Global Trade

The Transatlantic Relation in the Era of Friend-shoring

January 24 2023

The US has a stated ambition to build less vulnerable supply chains, with a focus on 'friendly' countries. Will this bring any new dynamics to transatlantic trade in 2023?

In 2022, the US Secretary of the Treasury, Yellen, introduced the concept of "friend-shoring". Unlike nearshoring, offshoring and reshoring, friend-shoring places political reliability of partners as the critical criterion in designing global supply chains. While there is no official definition of “friends,” they often include America’s allies, such as the EU, the UK, Japan and South Korea, etc. The US also seeks to expand the list of “friends” via new regional initiatives, such as the Indo-Pacific Economic Framework and the very recent US-Africa Summit. Did the shared interest of friend-shoring manifest itself by growing transatlantic trade in 2022, and what can we anticipate in 2023, especially in light of continued political and economic upheavals? This are the questions we shall be looking at here.


Overview of the Transatlantic Relations in 2022

Overall, in the first 11 months of 2022, the US imports from the EU grew by 13% in terms of value (USD), below the US’s overall 16% growth in imports, and also lower than the growth rate of the US imports from some other “friends” (Figure 1).



Figure 1 - Data Source: US Census Bureau

In contrast, the US exports to the EU increased by 29% in value, the highest among the "friends" we observed (Figure 2). This can be primarily attributed to the soaring EU demand for US LNG, due to the Russia-Ukraine war. Excluding the energy sector[1], the EU imports from the US rose 12%, in line with the US total export growth rate (excluding the energy sector).


Figure 2 - Data Source: US Census Bureau

However, one sector stands out for its strong dynamism in transatlantic trade: that of semi-conductors, an industry clearly identified as a priority alongside some others in terms of friend-shoring[2], due to its strategic nature. The EU imports of chip-making machines from the US spiked 79% during this period[3], 1.5 times that of 2019 levels (Figure 3).  eu_imports_chip_making_machines

Figure 3 - Data Source: US Census Bureau

Likewise, the US demand for EU chips[4] also surged 37%, higher than the 13% growth of the US global imports of this commodity (Figure 4).


Figure 4 - Data Source: US Census Bureau

For a more accurate assessment, we have included volume data in our analysis, as inflation has also contributed to the burgeoning trade value. They also suggest a stronger transatlantic trade connection in the semiconductor sector. According to Eurostat, EU exports of chip-making machines to the US in terms of volume increased by 97% in 2022 (Jan.-Oct.), up 170% from 2019’s levels[5]. The EU export volume of semiconductors in the first ten months of 2022 to the US also rose by 64% (+9% in comparison to 2019’s pre-pandemic levels).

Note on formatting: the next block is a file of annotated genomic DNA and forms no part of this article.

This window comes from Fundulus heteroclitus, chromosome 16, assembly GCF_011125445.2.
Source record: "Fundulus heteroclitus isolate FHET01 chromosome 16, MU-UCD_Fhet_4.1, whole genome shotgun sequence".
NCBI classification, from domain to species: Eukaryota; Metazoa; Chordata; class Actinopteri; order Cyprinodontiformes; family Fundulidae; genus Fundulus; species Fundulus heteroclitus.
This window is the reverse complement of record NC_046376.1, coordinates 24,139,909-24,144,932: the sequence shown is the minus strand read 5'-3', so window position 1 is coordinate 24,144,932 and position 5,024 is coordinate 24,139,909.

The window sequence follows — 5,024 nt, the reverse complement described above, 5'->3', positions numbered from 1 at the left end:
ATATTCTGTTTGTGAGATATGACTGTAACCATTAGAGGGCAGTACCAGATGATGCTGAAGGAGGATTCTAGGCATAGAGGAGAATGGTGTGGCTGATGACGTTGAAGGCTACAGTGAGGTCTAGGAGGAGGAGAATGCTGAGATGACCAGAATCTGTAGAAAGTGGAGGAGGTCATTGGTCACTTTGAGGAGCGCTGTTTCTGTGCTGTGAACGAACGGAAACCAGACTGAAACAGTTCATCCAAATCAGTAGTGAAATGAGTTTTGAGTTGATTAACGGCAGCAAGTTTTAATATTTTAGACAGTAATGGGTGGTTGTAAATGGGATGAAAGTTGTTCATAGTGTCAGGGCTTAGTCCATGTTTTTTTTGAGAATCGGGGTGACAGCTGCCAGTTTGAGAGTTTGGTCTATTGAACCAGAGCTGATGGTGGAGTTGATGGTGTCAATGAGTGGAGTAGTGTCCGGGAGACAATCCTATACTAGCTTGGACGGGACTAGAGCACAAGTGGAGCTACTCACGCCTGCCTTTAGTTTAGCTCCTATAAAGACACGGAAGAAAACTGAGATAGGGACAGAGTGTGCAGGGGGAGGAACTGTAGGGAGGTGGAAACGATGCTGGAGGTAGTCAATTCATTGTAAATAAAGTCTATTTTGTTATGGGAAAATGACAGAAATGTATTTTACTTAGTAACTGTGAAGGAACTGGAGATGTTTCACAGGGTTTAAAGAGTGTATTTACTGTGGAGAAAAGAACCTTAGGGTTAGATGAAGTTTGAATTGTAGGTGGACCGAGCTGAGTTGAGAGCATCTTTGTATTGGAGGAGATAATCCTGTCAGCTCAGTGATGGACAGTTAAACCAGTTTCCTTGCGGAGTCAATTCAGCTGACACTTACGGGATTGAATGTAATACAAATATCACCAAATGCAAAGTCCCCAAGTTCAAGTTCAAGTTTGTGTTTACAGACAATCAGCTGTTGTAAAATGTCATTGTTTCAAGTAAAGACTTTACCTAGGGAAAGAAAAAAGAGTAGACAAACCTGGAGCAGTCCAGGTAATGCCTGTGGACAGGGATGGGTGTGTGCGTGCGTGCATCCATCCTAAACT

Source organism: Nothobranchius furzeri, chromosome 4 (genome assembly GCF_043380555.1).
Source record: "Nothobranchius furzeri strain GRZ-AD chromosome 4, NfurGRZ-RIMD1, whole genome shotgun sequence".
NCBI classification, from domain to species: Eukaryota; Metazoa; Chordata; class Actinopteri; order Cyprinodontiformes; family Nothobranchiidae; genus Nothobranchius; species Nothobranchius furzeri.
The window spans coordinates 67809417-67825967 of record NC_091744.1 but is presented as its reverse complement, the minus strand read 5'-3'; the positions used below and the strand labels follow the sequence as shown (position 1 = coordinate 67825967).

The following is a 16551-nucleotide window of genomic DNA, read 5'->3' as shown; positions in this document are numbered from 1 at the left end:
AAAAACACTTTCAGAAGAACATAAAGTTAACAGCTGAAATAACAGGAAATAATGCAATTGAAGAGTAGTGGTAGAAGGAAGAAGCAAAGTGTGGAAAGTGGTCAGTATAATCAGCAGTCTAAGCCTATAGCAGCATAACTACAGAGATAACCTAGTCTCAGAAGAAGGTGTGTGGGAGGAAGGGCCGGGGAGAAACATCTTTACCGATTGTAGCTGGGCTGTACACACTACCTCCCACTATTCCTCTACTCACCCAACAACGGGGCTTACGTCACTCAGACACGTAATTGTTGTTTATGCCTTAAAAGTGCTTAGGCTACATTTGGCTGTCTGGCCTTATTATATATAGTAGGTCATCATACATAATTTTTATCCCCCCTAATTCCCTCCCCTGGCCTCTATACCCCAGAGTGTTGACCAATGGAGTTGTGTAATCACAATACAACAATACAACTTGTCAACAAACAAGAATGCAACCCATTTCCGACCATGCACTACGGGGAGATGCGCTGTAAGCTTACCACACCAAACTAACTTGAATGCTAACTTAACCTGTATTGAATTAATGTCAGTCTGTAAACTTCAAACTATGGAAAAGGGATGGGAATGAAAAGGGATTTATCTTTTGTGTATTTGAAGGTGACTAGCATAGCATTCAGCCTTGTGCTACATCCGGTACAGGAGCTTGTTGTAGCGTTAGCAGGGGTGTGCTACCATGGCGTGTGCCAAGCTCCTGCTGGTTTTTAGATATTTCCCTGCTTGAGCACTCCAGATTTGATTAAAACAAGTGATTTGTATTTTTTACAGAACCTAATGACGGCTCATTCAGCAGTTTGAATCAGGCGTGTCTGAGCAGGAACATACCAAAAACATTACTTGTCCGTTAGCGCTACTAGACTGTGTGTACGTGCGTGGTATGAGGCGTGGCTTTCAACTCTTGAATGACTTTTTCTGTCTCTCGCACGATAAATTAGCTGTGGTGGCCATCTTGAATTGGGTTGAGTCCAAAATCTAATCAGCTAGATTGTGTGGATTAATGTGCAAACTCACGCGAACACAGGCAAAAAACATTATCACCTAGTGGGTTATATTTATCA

The Challenges for 2023

2023 has already started with mounting warnings of economic downturn, with the WTO projecting the growth of global trade volumes at a mere 1.1% this year. Will friend-shoring prove to be an effective policy support to the transatlantic economic connections in countervailing the bleak global economy, especially in strategic sectors?

  • Concerns over EU Competitiveness in the US Market

The Inflation Reduction Act (IRA) adopted in the United States in August 2022 and the ongoing energy crisis could put European manufacturers’ competitiveness in the US market at risk. This is the case, for example, in the electric vehicle sector, a strategic industry targeted by friend-shoring and highlighted in the IRA.

The IRA has raised wide concerns in the EU and among other US allies such as South Korea and Japan. On the one hand, the EU welcomes US efforts towards the clean energy transition via the IRA. On the other hand, with massive tax incentives being introduced exclusively for North-American-assembled cars, these countries’ automotive exports to the US are now exposed to increased market-access barriers. Indeed, the EU and the US agreed upon a possible tweak of the IRA, but there is yet to be a clear agenda for modifications or exemptions, at least to public knowledge. In a scenario of exemptions being granted to the EU, it is likely that these will also be extended to Japan and South Korea, the latter having obtained a swelling share of EVs in the overseas market.

It is true that petrol prices in Europe returned to pre-Ukraine war levels by the end of 2022, but the EU is far from exiting the energy crisis. The price level in the EU is still much higher than in early 2021 and also the current price in the US. In the meantime, China's radical end of the Zero-Covid policy may tighten up the global LNG market in 2023, driving up prices yet again.